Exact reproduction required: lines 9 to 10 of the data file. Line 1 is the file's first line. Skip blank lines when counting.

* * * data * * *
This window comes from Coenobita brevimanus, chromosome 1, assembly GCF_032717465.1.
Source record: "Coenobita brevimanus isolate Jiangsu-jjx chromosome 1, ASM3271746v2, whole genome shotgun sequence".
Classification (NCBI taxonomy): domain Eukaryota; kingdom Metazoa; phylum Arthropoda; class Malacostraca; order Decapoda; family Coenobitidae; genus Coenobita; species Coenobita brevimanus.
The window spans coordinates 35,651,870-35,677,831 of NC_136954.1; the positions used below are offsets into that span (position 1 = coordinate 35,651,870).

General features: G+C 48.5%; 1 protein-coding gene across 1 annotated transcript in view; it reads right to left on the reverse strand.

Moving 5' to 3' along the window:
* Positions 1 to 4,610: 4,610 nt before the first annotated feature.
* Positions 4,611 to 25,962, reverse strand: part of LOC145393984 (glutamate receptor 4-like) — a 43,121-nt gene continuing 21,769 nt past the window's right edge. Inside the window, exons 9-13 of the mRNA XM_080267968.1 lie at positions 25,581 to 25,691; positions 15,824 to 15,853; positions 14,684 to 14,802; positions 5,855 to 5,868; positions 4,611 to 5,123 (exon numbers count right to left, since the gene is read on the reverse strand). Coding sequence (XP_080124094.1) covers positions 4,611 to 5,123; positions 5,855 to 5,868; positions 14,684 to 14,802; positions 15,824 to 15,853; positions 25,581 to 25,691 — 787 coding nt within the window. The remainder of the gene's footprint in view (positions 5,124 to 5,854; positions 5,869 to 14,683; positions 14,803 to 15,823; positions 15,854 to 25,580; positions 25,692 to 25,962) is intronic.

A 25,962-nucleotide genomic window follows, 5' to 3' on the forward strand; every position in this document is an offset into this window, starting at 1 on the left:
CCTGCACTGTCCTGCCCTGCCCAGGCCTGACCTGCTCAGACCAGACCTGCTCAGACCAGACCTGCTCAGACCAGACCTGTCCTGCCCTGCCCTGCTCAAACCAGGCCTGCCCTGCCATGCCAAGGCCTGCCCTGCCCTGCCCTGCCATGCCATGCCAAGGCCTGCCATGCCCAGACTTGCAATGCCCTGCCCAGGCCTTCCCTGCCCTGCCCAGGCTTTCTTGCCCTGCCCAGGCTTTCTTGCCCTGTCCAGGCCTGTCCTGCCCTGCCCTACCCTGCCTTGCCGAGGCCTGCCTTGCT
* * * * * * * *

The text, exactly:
A 25,962-nucleotide genomic window follows, 5' to 3' on the forward strand; every position in this document is an offset into this window, starting at 1 on the left:
CCTGCACTGTCCTGCCCTGCCCAGGCCTGACCTGCTCAGACCAGACCTGCTCAGACCAGACCTGCTCAGACCAGACCTGTCCTGCCCTGCCCTGCTCAAACCAGGCCTGCCCTGCCATGCCAAGGCCTGCCCTGCCCTGCCCTGCCATGCCATGCCAAGGCCTGCCATGCCCAGACTTGCAATGCCCTGCCCAGGCCTTCCCTGCCCTGCCCAGGCTTTCTTGCCCTGCCCAGGCTTTCTTGCCCTGTCCAGGCCTGTCCTGCCCTGCCCTACCCTGCCTTGCCGAGGCCTGCCTTGCT